I think most of my favorite encounters with strangers has taken place in a bar. I’d go in alone, and usually end up making a friend for the night, but it’s not always so. There have been plenty of times where I entered and could not strike up a conversation with anyone. I don’t know why either. Was it because I was a stranger with a backpack? Or did I just catch them at a wrong time, when they didn’t feel like having a companion? I know sometimes that even I just want to be alone with my thoughts. So I don’t blame them, not at all. So I’d drink my drink in peace, and then be on my way. Sometimes it felt like no one even noticed I was there.
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That is a thought that can haunt you, once you realize how real that can be. Imagine going somewhere, anywhere and no one really noticed you. How would you feel? Maybe you don’t think about it much, but I do. I could go missing for one reason or another, and imagine if no one even noticed I was there in the first place? It makes me want to stand out in a crowd. Not because I want the attention. I just want someone to realize I’m there. I just want someone to remember me.

Sometimes that is easy too. There have been times when I have just been wandering, and I’ll end up coming along someone who needed help. So I’d help them, in any way I could. It didn’t matter if it was giving a fellow hiker some much needed water, or helping someone who had gotten into a car accident. I would do what I could. Those are the ones that I know will remember me. Even if it’s only the thing I did for them that they remember. It’s more than enough. Because I think I want them to remember the act of kindness more than the man who did it. Maybe, just maybe, if we act a little more kinder to people, they will pay it forward? If they pay it forward, then maybe those people will do the same. Maybe a tiny ripple can change the tide. Maybe a lone wanderer can change the world.  038

I’m Afraid of the Ocean, So Why not Go Kayaking On It?

We woke up early in the morning as we had a big day ahead of ourselves and wanted to get a head start. So after making a Rolling Stone  for breakfast (because what else would a geology lover eat?) We headed out in the light of the dawn to drive to Spooners Cove in Montana de Oro State Park. The drive down was excellent. The highway was wide open and the way the light was hitting the rolling hills of the area, it was magical. I purposely played “Circle of Life” as we drove. Seriously if you have never listened to that song while driving in the morning, you need to. It wakes everyone up in the best of ways. IMG_20160426_112051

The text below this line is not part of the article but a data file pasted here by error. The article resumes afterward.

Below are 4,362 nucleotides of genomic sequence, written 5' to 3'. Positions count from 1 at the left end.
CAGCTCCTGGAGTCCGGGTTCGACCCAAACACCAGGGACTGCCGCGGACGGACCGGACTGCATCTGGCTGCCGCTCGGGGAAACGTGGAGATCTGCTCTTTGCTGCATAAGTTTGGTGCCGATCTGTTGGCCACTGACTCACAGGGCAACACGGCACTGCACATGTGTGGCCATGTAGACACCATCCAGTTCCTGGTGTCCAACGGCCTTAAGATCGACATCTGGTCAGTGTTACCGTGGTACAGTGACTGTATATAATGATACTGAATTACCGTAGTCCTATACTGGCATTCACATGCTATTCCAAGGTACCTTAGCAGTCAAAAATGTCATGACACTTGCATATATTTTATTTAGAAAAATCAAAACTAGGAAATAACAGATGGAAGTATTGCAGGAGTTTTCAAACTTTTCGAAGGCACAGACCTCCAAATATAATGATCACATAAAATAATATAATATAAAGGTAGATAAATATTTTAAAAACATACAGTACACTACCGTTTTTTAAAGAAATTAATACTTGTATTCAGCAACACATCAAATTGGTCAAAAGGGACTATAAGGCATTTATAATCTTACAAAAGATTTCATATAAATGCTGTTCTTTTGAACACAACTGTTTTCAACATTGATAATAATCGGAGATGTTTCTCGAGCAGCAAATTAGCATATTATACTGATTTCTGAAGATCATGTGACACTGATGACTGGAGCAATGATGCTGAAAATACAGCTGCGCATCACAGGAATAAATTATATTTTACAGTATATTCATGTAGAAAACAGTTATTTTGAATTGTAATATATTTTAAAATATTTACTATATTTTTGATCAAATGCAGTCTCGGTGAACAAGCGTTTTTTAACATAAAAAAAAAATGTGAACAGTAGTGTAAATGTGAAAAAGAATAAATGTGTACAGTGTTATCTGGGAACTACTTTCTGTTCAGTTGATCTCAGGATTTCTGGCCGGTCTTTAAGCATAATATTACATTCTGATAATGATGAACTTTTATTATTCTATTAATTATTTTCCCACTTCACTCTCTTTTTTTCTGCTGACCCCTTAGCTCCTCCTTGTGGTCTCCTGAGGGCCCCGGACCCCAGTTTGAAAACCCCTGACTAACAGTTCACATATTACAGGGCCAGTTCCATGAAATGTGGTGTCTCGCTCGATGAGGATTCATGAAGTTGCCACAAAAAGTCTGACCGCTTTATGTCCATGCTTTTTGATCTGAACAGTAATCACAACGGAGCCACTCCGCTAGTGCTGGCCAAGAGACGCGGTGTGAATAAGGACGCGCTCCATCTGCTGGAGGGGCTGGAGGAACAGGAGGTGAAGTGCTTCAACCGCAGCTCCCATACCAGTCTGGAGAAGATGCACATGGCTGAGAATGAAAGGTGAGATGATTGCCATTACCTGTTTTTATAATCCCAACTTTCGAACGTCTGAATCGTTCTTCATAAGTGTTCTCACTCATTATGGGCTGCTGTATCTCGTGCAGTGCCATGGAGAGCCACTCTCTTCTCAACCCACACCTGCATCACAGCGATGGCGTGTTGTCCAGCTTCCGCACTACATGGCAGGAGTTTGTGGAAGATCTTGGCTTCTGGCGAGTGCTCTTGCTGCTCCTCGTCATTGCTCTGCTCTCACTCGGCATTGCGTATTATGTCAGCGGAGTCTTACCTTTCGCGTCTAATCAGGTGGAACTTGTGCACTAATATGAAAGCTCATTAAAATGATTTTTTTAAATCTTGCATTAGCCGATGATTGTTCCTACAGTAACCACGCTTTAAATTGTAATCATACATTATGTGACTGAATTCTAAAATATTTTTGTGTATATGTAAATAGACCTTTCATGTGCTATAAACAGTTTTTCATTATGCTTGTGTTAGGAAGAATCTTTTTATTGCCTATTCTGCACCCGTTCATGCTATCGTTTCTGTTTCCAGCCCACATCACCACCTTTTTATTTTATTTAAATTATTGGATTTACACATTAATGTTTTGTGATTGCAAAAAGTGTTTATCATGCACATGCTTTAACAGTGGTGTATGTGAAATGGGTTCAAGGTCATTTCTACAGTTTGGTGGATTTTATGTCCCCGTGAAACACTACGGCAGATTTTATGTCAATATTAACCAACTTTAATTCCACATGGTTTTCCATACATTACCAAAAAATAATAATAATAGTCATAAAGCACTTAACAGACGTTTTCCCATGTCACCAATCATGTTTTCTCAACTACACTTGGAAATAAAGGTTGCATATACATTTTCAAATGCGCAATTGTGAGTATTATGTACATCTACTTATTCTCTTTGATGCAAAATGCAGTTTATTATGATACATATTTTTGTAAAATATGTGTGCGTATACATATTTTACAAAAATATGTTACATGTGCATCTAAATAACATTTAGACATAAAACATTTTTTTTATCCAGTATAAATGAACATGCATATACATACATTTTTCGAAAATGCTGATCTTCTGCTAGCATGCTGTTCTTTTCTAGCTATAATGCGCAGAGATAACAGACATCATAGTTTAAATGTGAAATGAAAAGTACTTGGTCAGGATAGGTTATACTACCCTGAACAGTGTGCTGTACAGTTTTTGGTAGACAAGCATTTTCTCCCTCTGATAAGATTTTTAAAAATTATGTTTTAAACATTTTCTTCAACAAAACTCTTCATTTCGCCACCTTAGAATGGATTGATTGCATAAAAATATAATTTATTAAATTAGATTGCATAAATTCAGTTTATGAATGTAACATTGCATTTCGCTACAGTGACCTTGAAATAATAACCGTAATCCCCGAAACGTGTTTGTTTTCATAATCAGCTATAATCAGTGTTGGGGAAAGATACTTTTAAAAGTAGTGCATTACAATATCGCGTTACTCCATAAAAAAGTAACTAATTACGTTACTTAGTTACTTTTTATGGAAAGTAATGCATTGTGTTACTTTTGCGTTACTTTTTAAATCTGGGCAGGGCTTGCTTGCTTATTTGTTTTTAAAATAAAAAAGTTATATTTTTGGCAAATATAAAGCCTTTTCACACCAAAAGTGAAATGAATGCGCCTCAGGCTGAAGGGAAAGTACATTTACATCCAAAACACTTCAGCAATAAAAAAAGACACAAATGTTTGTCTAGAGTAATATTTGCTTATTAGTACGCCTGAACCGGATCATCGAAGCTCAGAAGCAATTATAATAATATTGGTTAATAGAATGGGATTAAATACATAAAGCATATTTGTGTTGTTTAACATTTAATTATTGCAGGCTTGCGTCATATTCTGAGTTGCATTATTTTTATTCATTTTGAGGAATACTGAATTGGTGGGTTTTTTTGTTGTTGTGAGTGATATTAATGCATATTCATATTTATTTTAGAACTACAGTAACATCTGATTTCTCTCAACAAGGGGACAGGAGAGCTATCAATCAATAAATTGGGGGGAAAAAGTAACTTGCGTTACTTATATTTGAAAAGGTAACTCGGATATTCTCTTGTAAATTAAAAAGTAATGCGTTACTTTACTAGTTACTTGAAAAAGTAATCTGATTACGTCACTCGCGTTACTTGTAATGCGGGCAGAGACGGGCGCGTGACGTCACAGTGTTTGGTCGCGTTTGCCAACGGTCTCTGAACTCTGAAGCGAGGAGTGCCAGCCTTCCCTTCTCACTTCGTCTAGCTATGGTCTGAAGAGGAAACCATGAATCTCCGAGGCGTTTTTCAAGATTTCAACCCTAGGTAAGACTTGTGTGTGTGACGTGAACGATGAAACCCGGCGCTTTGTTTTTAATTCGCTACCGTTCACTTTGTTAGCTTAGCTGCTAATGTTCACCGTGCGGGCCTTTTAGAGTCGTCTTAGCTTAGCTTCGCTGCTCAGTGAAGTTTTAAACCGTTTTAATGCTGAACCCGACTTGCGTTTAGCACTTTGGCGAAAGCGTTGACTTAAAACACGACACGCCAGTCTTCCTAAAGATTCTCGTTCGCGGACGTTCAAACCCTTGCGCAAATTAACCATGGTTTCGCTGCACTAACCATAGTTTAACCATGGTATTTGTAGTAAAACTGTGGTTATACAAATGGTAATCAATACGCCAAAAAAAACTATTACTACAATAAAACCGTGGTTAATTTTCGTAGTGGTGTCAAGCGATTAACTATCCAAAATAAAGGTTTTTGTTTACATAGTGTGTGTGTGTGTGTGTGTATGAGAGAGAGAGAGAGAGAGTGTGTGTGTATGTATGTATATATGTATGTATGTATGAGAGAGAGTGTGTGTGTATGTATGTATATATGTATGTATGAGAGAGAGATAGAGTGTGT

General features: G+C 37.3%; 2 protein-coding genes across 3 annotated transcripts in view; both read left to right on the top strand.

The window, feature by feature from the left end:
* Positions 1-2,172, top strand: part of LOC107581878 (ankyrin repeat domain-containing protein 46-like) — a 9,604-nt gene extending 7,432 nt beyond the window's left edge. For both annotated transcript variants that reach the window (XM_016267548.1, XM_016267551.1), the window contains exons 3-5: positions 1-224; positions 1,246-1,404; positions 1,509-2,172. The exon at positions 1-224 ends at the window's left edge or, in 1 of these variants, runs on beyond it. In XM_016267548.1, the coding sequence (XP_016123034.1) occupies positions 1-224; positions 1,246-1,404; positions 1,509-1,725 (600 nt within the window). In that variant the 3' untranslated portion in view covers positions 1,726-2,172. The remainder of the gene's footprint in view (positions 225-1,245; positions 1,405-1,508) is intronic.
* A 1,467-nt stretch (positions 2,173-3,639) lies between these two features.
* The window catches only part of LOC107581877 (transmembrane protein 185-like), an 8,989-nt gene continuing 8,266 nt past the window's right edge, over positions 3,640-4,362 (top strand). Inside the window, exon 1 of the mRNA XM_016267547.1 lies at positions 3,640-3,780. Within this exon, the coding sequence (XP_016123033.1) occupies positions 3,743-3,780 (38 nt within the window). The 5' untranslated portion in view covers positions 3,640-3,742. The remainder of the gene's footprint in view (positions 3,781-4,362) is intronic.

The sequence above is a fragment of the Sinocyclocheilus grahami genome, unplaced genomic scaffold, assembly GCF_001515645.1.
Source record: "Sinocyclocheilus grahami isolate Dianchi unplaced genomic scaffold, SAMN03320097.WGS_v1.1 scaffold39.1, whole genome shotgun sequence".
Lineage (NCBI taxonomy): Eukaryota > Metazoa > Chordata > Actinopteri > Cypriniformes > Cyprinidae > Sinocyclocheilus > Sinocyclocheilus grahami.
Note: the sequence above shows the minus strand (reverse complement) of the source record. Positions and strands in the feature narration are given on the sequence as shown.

As we drove through the eucalyptus forest entering Mantana de Oro, it seemed like we were going through a new and far away land. Even though we were merely nearing the cost. Soon the forest broke and we drove pass Spooners Cove (one of my favorite beaches). We parked up ontop of a small hill and near the trail head for Bluff Trail. This is the trail that we will take in order to get down to the tide pools.

Bluff Trail, is kind of a unique trail. There really are no trees or shade on this trail, and wraps along the steep cliff faces of the California Cost. Small shrubs are abundant off the trail and the wildflowers are in bloom. There are certain areas where you can get close to the edge and see the beach and crashing waves below, but be warned. These cliffs are prone to weathering and can give away without any warning. So please be careful when you are enjoying the views20160423_080133

Before I knew it, we were heading down a long woodenIMG_20160427_183651 staircase and to the beach below. Sand greeted us at first but it soon gave away to the exposed layers of shale, and shallow pools of water where sea anemones bloomed. I walked cautiously over the floor, trying my best to not step on any barnacles, crabs or snails. Exploring every pool of water I could. One could say they were all the same, but only a fool would utter such an understatement. Each pool was unique, each pool brought something different and offered a new perspective to life under the sea.

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After spending the whole morning exploring tide pools and sandy cliffs it was time to head back up to Morro Bay, to kayak in the presence of Morro Rock, and all of her glory. Upon entering the kayak rental shop, my nervousness was subdue thanks to friendly and warm staff. After a short crash course on kayaking I was getting into my kayak and off into the open water of the bay. I must admit, I’m terrified of the ocean. I don’t like how I can’t see what is going on around me, and knowing that there are things that can kill me living in the water. I freak out whenever I feel something touch me while in the ocean, and that is why, for the most part I avoid it at all costs. However, I’m also open to new adventures and experiences and I really wanted to see the Morro Bay sand dunes, and there is only one way to get to them. So off I go into the kayak, and onto the water.